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Chronicles of Oklahoma
Volume 13, No. 4
December, 1935
A FRAGMENT OF HISTORY

Page 481

The Chronicles has received a letter from Mr. Fred S. Perrine of 1215 Seventh Street, Oregon City, Oregon, enclosing some interesting articles copied from Niles Register printed in 1834-35 in regard to the military expedition of the Dragoon Regiment under Colonel Dodge in 1834. A copy of the "Journal of Hugh Evans" was furnished the Society by Mr. Perrine and it is regarded as one of the most authentic and historic stories that has ever been printed relating to the Dodge Expedition from Fort Gibson to southwestern Oklahoma, including the Wichita Mountains.

The original of this diary of Hugh Evans is in the archives of the Historical Society of Oregon and a copy was transcribed from the original and edited by Fred S. Perrine and published in Chronicles of Oklahoma, Vol. 3, No. 3, with additional notes by Grant Foreman.

These articles throw additional light upon the Dodge Expedition but, in the main, verify the diary of Hugh Evans and also that of George Catlin, the artist who accompanied this expedition. The writer gives a very graphic picture of the scenery in the Wichita Mountains which he refers to as the "Pawnee Peaks." He makes the common mistake of early explorers who thought the Wichitas, Ionines, Keechies and affiliated Indian tribes were a branch of the Pawnees.

—D. W. P.

Mr. Perrine writes: "If you consider these items of enough interest to your readers, I would be glad to see them in print."


From NILES WEEKLY REGISTER, September 20, 1834.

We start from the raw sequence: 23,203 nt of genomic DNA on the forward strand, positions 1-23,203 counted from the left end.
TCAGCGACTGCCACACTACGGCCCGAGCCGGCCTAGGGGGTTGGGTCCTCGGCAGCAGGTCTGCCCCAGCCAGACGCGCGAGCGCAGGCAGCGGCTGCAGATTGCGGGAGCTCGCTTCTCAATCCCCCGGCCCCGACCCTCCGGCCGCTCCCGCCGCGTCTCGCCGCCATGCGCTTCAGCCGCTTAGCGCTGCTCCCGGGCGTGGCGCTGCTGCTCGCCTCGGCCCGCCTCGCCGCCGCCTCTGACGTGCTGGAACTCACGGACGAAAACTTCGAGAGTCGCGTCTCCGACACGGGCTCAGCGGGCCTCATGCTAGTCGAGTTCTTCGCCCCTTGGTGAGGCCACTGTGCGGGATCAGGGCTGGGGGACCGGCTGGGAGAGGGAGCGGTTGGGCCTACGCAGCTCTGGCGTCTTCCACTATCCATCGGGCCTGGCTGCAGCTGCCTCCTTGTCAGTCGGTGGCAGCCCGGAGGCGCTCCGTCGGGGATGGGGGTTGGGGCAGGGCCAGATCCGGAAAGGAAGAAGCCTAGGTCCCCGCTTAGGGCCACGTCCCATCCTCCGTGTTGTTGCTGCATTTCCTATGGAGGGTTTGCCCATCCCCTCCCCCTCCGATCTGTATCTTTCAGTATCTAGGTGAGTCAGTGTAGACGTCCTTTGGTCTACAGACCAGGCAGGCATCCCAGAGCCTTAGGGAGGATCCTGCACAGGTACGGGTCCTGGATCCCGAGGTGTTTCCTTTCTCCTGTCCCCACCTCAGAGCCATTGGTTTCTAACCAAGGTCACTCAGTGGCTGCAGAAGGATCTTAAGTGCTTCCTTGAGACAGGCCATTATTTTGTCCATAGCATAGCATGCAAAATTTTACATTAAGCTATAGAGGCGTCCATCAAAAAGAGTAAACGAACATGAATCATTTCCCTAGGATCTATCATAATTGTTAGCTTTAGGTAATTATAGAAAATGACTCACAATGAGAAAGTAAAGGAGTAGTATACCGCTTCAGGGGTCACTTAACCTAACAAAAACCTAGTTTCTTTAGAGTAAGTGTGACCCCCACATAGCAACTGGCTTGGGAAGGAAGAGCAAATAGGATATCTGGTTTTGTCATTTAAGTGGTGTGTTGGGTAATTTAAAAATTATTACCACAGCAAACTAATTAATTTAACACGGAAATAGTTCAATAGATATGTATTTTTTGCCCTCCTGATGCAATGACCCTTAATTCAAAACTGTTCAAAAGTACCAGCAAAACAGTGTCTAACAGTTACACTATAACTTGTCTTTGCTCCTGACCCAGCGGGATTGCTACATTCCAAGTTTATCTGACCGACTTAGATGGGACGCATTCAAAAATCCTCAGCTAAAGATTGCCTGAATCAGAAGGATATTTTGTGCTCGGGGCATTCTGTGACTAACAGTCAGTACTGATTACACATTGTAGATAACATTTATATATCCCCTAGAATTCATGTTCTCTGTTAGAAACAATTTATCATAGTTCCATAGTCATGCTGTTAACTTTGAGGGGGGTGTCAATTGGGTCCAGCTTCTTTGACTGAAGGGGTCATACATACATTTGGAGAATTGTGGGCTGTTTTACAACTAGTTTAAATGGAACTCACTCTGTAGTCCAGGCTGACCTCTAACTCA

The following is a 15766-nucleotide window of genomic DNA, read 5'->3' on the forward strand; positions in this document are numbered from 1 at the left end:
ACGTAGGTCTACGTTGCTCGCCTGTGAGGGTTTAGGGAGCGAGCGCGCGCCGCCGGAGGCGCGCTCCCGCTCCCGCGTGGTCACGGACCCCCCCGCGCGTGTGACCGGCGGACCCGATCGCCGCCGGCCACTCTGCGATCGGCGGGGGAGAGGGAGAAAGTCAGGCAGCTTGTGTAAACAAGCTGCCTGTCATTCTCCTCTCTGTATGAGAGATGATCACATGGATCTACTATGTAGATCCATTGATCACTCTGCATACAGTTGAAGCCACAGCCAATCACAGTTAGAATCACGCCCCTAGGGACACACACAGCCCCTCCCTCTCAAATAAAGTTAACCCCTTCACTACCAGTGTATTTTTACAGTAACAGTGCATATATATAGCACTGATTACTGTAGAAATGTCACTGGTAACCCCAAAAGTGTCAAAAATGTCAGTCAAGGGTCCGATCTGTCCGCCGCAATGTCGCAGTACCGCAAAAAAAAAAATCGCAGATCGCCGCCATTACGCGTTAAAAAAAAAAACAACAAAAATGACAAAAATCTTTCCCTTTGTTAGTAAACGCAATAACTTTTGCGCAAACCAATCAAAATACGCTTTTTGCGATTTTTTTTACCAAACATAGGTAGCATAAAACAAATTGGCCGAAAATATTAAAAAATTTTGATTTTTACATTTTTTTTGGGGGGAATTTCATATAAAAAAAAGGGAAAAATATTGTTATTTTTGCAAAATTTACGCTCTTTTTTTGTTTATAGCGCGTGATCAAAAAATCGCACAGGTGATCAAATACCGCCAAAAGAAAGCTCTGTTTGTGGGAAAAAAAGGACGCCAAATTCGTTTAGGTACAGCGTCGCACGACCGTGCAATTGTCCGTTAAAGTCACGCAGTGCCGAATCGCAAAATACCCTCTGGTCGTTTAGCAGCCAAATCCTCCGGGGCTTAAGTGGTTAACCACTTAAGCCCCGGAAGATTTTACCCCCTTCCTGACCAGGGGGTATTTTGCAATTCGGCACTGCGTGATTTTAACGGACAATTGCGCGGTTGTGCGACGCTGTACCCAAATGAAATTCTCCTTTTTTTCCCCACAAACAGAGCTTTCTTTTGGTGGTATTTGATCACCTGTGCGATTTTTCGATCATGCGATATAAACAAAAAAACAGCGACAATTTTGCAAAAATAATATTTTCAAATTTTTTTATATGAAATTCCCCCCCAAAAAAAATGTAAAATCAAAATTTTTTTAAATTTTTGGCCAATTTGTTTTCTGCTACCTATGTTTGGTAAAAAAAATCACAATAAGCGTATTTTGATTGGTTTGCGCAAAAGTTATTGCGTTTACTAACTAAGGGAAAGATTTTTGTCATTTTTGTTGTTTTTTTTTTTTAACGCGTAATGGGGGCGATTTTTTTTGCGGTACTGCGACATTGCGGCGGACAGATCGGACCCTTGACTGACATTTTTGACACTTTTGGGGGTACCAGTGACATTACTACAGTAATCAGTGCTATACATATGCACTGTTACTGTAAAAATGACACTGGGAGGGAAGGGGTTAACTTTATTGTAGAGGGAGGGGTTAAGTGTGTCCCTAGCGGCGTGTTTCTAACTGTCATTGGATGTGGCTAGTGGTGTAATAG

"We have the following account of the return of the dragoons from the Arkansas Gazette of the 26th ult.

"'By a gentleman direct from Fort Gibson, we are happy to learn that the detachment of the U. S. dragoons, under Colonel Dodge, returned to that post on the 15th inst., from their expedition into the country of the Pawnee, Comanche and other Indians,

Page 482

inhabiting the vast expanse of territory several hundred miles south and west of our frontier, without the occurrence of any unpleasant collision with the various tribes with whom they opened an intercourse. They have brought in about twenty Indians, comprising delegations from the Pawnee, Comanche, Waco and one or two other tribes, with all of whom, we understand, treaties of amity have been concluded by Colonel Dodge. Some of these delegations have come in with the intention of proceeding to Washington city. Colonel Dodge, we understand, procured the release of a little boy about 10 years of age, son of the late Gabriel N. Martin of Miller County, who was carried off by the Indians some months ago at the same time that his father was murdered by them. A negro man belonging to Mr. Martin, who was captured at the same time, has also been restored.'"


FROM NILES WEEKLY REGISTER, AUGUST 8, 1835.

From the Illinois Register.

"We have been politely furnished by O. H. Browning, Esq., with the following interesting extract from a letter addressed to him from Cantonment Leavenworth, by a gentleman who accompanied the United States dragoons, in the summer of 1834, in their expedition to the Pawnee villages. The extract contains some new and entertaining historical facts, as also a graphic description of the scenery presented at the Pawnee Peaks; and we doubt not will be perused with interest by our readers.

" 'On the 19th of July we again resumed our march under the guidance of the above named Pawnee Mohaw, who, to my mind, proved himself to be a treacherous villian; for he led us a circuitous route of three days, over an excessively rugged and rocky country, and amid inconveniences of every description, when, on our return to the encampment, we traversed a beautiful prairie, and found the distance not to exceed forty-five miles. Yet I, for one, did not regret it, for our way led through scenery not exceeded—I hardly believe equalled. I have read of the Alps, and have seen paintings of the most celebrated portions of Alpine scenery. The Alps are higher; but in sublimity, grandeur and general effect, they must, and in time will, yield the palm to the